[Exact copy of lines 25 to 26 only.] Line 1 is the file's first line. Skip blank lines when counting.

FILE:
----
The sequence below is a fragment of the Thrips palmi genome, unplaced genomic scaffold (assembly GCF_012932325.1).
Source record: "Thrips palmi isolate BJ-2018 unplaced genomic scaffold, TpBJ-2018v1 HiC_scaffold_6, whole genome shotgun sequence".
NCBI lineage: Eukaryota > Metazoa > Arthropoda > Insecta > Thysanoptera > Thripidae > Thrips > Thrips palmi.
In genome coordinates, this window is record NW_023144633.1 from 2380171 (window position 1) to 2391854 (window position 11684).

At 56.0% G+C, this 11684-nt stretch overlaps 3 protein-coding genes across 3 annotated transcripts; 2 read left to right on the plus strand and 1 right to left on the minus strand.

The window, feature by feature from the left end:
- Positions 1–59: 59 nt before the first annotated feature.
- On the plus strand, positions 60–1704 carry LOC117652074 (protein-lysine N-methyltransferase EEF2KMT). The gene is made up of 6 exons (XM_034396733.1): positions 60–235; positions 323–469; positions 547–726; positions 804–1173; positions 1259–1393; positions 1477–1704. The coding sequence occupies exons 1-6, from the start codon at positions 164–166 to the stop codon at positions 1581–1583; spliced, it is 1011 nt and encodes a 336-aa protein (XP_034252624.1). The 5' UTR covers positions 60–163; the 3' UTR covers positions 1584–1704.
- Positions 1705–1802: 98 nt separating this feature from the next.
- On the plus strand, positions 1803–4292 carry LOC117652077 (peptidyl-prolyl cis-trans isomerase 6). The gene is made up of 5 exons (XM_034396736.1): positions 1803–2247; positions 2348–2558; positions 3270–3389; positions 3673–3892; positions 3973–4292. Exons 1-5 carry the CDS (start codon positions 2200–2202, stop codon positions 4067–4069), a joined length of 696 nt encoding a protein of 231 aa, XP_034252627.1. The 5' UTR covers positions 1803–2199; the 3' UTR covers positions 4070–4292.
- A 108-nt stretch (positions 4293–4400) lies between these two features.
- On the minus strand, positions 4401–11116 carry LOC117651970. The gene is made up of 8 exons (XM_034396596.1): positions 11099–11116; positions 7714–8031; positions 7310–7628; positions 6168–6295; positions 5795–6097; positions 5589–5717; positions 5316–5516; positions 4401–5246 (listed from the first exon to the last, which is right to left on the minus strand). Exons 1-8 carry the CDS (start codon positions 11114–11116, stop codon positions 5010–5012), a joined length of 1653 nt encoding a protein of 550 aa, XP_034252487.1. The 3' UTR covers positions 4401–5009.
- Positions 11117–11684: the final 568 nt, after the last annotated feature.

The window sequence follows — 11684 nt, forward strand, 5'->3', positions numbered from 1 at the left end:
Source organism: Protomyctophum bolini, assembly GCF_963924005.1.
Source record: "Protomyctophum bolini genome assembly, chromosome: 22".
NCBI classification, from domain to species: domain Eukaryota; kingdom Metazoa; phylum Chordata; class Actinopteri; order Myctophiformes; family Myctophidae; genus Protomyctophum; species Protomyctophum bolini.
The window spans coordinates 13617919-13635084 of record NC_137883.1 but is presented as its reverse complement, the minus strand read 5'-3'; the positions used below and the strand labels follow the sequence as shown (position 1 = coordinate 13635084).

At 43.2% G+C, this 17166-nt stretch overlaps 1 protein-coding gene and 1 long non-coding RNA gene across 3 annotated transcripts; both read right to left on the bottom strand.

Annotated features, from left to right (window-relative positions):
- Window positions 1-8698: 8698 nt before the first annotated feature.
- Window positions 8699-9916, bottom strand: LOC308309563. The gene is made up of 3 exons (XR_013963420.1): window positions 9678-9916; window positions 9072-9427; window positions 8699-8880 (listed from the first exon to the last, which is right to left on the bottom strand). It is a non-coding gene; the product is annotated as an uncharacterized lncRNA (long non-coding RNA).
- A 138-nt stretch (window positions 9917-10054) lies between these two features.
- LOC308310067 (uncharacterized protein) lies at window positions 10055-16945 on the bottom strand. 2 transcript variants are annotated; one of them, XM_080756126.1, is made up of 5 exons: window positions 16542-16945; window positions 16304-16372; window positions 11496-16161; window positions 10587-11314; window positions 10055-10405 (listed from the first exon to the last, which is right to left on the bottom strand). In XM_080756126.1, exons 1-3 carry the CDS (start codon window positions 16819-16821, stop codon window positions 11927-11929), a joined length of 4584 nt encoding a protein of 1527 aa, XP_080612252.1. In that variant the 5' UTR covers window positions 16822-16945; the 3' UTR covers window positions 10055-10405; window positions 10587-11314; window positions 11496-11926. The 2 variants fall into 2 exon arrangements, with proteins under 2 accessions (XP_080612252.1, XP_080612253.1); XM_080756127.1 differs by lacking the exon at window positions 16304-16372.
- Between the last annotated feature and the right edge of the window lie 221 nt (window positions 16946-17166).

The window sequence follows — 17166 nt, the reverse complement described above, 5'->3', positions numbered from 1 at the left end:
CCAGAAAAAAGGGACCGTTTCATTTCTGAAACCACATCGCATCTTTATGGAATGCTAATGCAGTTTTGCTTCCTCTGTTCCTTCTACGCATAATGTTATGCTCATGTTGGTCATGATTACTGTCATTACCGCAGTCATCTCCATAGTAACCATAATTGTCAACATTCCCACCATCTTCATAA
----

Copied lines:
- Between the last annotated feature and the right edge of the window lie 221 nt (window positions 16946-17166).

The window sequence follows — 17166 nt, the reverse complement described above, 5'->3', positions numbered from 1 at the left end: